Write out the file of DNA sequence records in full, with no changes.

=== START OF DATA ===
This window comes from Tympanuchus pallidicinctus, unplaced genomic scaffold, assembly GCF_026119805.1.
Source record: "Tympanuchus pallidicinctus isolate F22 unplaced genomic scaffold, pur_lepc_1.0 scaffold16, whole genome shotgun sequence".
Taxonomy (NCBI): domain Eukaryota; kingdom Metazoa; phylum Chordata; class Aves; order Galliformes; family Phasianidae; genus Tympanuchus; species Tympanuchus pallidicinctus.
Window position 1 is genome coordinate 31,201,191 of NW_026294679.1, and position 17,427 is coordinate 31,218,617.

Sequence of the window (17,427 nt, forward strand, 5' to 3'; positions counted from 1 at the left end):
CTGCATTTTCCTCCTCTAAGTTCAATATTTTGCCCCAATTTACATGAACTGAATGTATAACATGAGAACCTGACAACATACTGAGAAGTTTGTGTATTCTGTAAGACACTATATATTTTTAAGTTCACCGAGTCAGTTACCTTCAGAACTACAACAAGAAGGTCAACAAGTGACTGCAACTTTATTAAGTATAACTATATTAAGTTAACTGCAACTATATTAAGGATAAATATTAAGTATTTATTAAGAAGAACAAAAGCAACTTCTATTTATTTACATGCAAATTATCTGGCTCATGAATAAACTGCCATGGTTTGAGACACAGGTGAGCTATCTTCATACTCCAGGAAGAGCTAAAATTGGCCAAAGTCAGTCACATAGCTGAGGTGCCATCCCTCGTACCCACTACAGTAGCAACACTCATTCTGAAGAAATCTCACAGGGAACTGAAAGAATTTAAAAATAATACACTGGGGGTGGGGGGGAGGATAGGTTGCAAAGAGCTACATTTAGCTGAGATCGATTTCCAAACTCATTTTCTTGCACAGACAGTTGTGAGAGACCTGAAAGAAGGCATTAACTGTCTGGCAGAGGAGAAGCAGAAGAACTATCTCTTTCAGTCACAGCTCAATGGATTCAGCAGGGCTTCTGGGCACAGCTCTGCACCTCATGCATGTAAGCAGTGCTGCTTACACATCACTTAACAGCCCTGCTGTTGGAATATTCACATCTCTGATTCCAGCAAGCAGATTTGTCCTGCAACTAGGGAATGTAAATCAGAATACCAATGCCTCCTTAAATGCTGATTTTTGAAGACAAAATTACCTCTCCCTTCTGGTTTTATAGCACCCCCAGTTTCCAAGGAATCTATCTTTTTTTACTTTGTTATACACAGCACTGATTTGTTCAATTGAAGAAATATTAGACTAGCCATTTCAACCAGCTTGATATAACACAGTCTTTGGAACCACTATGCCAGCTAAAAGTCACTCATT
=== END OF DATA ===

This window comes from Tympanuchus pallidicinctus, unplaced genomic scaffold, assembly GCF_026119805.1.
Source record: "Tympanuchus pallidicinctus isolate F22 unplaced genomic scaffold, pur_lepc_1.0 scaffold16, whole genome shotgun sequence".
Taxonomy (NCBI): domain Eukaryota; kingdom Metazoa; phylum Chordata; class Aves; order Galliformes; family Phasianidae; genus Tympanuchus; species Tympanuchus pallidicinctus.
Window position 1 is genome coordinate 31,201,191 of NW_026294679.1, and position 17,427 is coordinate 31,218,617.

Sequence of the window (17,427 nt, forward strand, 5' to 3'; positions counted from 1 at the left end):
CTGCATTTTCCTCCTCTAAGTTCAATATTTTGCCCCAATTTACATGAACTGAATGTATAACATGAGAACCTGACAACATACTGAGAAGTTTGTGTATTCTGTAAGACACTATATATTTTTAAGTTCACCGAGTCAGTTACCTTCAGAACTACAACAAGAAGGTCAACAAGTGACTGCAACTTTATTAAGTATAACTATATTAAGTTAACTGCAACTATATTAAGGATAAATATTAAGTATTTATTAAGAAGAACAAAAGCAACTTCTATTTATTTACATGCAAATTATCTGGCTCATGAATAAACTGCCATGGTTTGAGACACAGGTGAGCTATCTTCATACTCCAGGAAGAGCTAAAATTGGCCAAAGTCAGTCACATAGCTGAGGTGCCATCCCTCGTACCCACTACAGTAGCAACACTCATTCTGAAGAAATCTCACAGGGAACTGAAAGAATTTAAAAATAATACACTGGGGGTGGGGGGGAGGATAGGTTGCAAAGAGCTACATTTAGCTGAGATCGATTTCCAAACTCATTTTCTTGCACAGACAGTTGTGAGAGACCTGAAAGAAGGCATTAACTGTCTGGCAGAGGAGAAGCAGAAGAACTATCTCTTTCAGTCACAGCTCAATGGATTCAGCAGGGCTTCTGGGCACAGCTCTGCACCTCATGCATGTAAGCAGTGCTGCTTACACATCACTTAACAGCCCTGCTGTTGGAATATTCACATCTCTGATTCCAGCAAGCAGATTTGTCCTGCAACTAGGGAATGTAAATCAGAATACCAATGCCTCCTTAAATGCTGATTTTTGAAGACAAAATTACCTCTCCCTTCTGGTTTTATAGCACCCCCAGTTTCCAAGGAATCTATCTTTTTTTACTTTGTTATACACAGCACTGATTTGTTCAATTGAAGAAATATTAGACTAGCCATTTCAACCAGCTTGATATAACACAGTCTTTGGAACCACTATGCCAGCTAAAAGTCACTCATT